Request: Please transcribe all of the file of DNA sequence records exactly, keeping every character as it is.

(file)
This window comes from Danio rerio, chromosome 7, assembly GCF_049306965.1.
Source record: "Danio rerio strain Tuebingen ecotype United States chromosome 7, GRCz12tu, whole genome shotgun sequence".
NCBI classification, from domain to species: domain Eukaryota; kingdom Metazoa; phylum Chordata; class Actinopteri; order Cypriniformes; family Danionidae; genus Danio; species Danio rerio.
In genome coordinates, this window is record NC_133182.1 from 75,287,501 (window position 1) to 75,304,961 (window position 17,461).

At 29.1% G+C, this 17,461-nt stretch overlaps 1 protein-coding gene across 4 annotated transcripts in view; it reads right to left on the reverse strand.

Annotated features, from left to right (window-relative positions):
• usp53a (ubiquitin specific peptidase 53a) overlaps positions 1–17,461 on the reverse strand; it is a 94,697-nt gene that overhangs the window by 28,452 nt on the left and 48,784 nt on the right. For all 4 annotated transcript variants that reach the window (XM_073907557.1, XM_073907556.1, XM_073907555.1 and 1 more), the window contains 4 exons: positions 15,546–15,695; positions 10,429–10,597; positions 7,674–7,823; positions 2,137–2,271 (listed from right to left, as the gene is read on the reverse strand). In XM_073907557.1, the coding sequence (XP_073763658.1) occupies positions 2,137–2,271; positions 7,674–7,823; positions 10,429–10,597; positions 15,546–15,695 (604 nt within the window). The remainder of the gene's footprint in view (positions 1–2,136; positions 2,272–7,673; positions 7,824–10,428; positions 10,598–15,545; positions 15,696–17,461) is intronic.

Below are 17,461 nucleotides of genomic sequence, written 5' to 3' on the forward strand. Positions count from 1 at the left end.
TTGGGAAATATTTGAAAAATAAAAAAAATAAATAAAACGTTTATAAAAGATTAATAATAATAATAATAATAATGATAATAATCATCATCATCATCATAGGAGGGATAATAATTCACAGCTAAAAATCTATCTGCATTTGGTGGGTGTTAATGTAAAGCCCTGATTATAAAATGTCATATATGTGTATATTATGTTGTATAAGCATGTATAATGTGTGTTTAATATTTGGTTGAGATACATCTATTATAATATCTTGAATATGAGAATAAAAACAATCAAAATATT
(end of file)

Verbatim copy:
This window comes from Danio rerio, chromosome 7, assembly GCF_049306965.1.
Source record: "Danio rerio strain Tuebingen ecotype United States chromosome 7, GRCz12tu, whole genome shotgun sequence".
NCBI classification, from domain to species: domain Eukaryota; kingdom Metazoa; phylum Chordata; class Actinopteri; order Cypriniformes; family Danionidae; genus Danio; species Danio rerio.
In genome coordinates, this window is record NC_133182.1 from 75,287,501 (window position 1) to 75,304,961 (window position 17,461).

At 29.1% G+C, this 17,461-nt stretch overlaps 1 protein-coding gene across 4 annotated transcripts in view; it reads right to left on the reverse strand.

Annotated features, from left to right (window-relative positions):
• usp53a (ubiquitin specific peptidase 53a) overlaps positions 1–17,461 on the reverse strand; it is a 94,697-nt gene that overhangs the window by 28,452 nt on the left and 48,784 nt on the right. For all 4 annotated transcript variants that reach the window (XM_073907557.1, XM_073907556.1, XM_073907555.1 and 1 more), the window contains 4 exons: positions 15,546–15,695; positions 10,429–10,597; positions 7,674–7,823; positions 2,137–2,271 (listed from right to left, as the gene is read on the reverse strand). In XM_073907557.1, the coding sequence (XP_073763658.1) occupies positions 2,137–2,271; positions 7,674–7,823; positions 10,429–10,597; positions 15,546–15,695 (604 nt within the window). The remainder of the gene's footprint in view (positions 1–2,136; positions 2,272–7,673; positions 7,824–10,428; positions 10,598–15,545; positions 15,696–17,461) is intronic.

Below are 17,461 nucleotides of genomic sequence, written 5' to 3' on the forward strand. Positions count from 1 at the left end.
TTGGGAAATATTTGAAAAATAAAAAAAATAAATAAAACGTTTATAAAAGATTAATAATAATAATAATAATAATGATAATAATCATCATCATCATCATAGGAGGGATAATAATTCACAGCTAAAAATCTATCTGCATTTGGTGGGTGTTAATGTAAAGCCCTGATTATAAAATGTCATATATGTGTATATTATGTTGTATAAGCATGTATAATGTGTGTTTAATATTTGGTTGAGATACATCTATTATAATATCTTGAATATGAGAATAAAAACAATCAAAATATT